THE PUTTER AND THE HOLE: TRANSPHOBIA IN THE MEDIA

Transphobia: ‘Fear or hatred of transsexual or transgender people.’ (OED)

Whenever there is a news article about Barack Obama, it is not pointed out in the introductory sentence that he is the proud owner of a penis. You would probably be surprised if you read the following: “Hilary Clinton, who was born with a vagina and developed breasts during puberty, considers herself to be a woman, and is also a politician”. Whilst the genitalia of cisgender public figures remain untouched by the media (excuse the pun), why do many journalists choose to focus on the bodies of trans people, sensationalising information about their gender and eclipsing information about their lives and achievements? Too often, discovery of somebody’s transgender status is presented as an Agatha Christie style mystery. Is society still so chronically phallocentric that the private, voluntary loss of a penis is considered news-worthy murder?.

In December 2012, Richard Littlejohn publicised and condemned school teacher Lucy Meadows’ transgender status, a move which was quickly followed by her suicide; earlier this year, Dr. Kate Stone was labelled ‘sex swap scientist’ in a news article after she was gored by a deer; and after publicly declaring her transgender status, Chelsea Manning was quickly the subject of a ridiculously contentious debate over her request to be referred to using feminine pronouns. These are just a few instances in which the media have chosen to focus on the transgender status of their subjects, rather than the lives which they lead.

Most recently, Caleb Hannan published a lengthy article on Grantland publicly outing Dr. V, the scientist responsible for inventing a highly successful new golf putter, as a transgendered woman (a status which, to Hannan, seems to be synonymous with ‘liar’ and ‘con man’). Throbbing behind Hannan’s version of events is another story  that of a creepily intrusive, profoundly bored journalist hounding a woman who simply wished to talk about her invention, not her private life or her body (“the science and not the scientist”). Fortunately, journalist Paris Lees has summarised the article perfectly over at Vice. She has also boiled down my thoughts on it to a simple sentence: “What the hell […] has someone’s genital status got to do with their ability to design a golf club?”Hannan’s failure to think with this kind of logic (which hardly requires a great stretch of intellect) led him to continue on his investigative mission until Dr. V committed suicide. Although it may be too simplistic to blame Hannan directly for Dr. V’s death, his transphobia is certainly representative of the kind of prejudice which may have led her to such a tragic ending.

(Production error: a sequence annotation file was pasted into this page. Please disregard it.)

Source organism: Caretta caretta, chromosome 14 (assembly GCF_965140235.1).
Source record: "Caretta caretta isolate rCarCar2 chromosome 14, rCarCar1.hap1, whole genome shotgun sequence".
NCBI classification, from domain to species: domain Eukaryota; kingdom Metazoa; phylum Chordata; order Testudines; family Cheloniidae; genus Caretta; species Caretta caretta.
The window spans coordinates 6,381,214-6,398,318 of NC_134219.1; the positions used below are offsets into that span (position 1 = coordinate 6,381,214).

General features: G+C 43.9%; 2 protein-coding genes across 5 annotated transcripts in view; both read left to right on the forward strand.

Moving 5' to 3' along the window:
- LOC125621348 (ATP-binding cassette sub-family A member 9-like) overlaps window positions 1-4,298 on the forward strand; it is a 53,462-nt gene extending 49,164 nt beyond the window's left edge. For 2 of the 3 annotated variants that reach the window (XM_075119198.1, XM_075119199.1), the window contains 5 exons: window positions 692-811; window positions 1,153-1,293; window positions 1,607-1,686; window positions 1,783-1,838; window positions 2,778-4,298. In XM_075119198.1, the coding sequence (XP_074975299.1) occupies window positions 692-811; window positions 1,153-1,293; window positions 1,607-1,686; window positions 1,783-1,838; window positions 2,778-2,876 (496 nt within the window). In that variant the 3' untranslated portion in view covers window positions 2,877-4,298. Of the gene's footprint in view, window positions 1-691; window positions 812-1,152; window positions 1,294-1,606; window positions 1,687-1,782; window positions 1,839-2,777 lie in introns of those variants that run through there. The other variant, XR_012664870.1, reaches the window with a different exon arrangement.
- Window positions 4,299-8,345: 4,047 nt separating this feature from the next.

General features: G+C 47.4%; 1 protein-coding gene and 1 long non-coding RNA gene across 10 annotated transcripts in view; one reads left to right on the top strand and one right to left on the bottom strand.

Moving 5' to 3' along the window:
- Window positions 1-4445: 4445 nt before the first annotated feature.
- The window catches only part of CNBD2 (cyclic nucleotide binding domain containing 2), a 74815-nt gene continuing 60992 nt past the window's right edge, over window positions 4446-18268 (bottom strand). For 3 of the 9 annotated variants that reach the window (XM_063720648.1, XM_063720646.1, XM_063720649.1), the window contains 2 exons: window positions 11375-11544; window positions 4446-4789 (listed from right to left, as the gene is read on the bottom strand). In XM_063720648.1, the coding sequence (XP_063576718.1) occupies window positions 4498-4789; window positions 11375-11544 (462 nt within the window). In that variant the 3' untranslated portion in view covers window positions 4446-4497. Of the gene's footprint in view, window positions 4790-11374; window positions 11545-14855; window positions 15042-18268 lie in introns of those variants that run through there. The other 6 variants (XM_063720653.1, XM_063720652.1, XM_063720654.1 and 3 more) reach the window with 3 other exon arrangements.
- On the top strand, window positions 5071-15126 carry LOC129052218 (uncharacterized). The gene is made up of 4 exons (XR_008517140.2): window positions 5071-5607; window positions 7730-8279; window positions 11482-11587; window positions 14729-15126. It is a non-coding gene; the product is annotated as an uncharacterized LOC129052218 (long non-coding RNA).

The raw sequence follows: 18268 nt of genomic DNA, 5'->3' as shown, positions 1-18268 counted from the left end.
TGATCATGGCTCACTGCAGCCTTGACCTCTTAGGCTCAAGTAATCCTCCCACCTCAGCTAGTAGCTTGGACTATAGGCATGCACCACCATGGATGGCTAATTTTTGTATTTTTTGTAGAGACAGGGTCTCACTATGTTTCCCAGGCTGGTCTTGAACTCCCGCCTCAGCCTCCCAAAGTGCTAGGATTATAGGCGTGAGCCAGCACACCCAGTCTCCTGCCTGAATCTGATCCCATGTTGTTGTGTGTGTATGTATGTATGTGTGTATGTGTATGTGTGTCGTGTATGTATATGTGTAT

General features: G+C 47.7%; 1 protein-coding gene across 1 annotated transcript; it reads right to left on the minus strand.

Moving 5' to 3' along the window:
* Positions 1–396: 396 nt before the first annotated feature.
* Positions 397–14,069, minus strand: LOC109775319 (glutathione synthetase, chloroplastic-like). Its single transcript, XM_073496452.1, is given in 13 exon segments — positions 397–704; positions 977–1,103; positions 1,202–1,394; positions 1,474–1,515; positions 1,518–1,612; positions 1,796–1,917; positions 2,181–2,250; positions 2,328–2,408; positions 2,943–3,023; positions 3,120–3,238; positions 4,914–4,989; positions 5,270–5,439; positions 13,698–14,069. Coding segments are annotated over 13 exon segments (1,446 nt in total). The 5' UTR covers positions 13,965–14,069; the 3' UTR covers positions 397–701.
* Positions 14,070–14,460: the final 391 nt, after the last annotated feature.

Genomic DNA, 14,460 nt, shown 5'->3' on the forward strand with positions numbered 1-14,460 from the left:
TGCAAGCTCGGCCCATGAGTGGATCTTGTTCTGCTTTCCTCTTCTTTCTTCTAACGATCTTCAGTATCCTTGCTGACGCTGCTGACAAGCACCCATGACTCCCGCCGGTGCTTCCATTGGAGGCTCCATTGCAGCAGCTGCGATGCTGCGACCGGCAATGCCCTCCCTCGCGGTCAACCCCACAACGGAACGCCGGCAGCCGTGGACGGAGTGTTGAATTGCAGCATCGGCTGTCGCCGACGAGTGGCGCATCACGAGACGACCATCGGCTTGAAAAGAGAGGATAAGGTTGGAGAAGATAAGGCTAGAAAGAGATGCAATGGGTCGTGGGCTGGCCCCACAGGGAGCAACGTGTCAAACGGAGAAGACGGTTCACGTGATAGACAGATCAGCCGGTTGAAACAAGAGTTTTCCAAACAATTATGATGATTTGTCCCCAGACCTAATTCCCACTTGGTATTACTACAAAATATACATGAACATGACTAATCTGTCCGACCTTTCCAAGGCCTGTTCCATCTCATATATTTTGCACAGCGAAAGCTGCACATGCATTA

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Perhaps what I’m about to say is the rambling of a pretentious literature student, but there seems to be something significant in the imagery of golfing, here. Whilst Dr. V’s focus is on the golf club she invented  indicative of her hard work, intellect and successful career  Hannan is only interested in determining the “truth” about Dr. V’s body. He is aiming for a journalistic hole-in-one, a Sherlock-worthy denouement, and (forgive my bluntness) he is only interested in revealing a certain biological hole. Not only is he enforcing a particularly insidious, particularly prevalent transphobic sentiment, but he is engaging with that age-old horror we call misogyny. As a man, a scientist is allowed his privacy. As a woman, a scientist is essentially expected to strip naked for the media.

The focus on transgender bodies, rather than the lives and achievements of the owners of said bodies, is terribly commonplace. A basic Google Image search for well-known transgender figures throws up suggestions regarding their pre-operative identities. The popular search “Before and After” is simple proof of the widespread obsession with scrutinising those in the public eye, and in this case critiquing their transitions. Model Carmen Carrera and actress/producer Laverne Cox confronted the problem of transgender objectification eloquently on Katie Couric’s chat show. Quite rightly, they drew attention to the media’s preoccupation with transitional surgery, to the detriment of the rich and eventful lives which trans people are able to experience. Furthermore, they said, it prevents people from confronting and acting against the prejudice which many trans people face every day.

Whilst it is important to  that focus is drawn away from the genitalia in order to combat objectification, it is also important that there are openly trans people like Cox and Carrera raising awareness and tolerance. With the Internet as omnipresent and powerful as it is, and with the ability for virtually anybody to broadcast their views (however offensive), it is crucial that we are all educated enough to question the views put forward by hit-mongering, prejudiced sensationalism. The reality is that forming our opinions on a person based on their sex and/or gender is counterproductive, unnecessary, and downright damaging.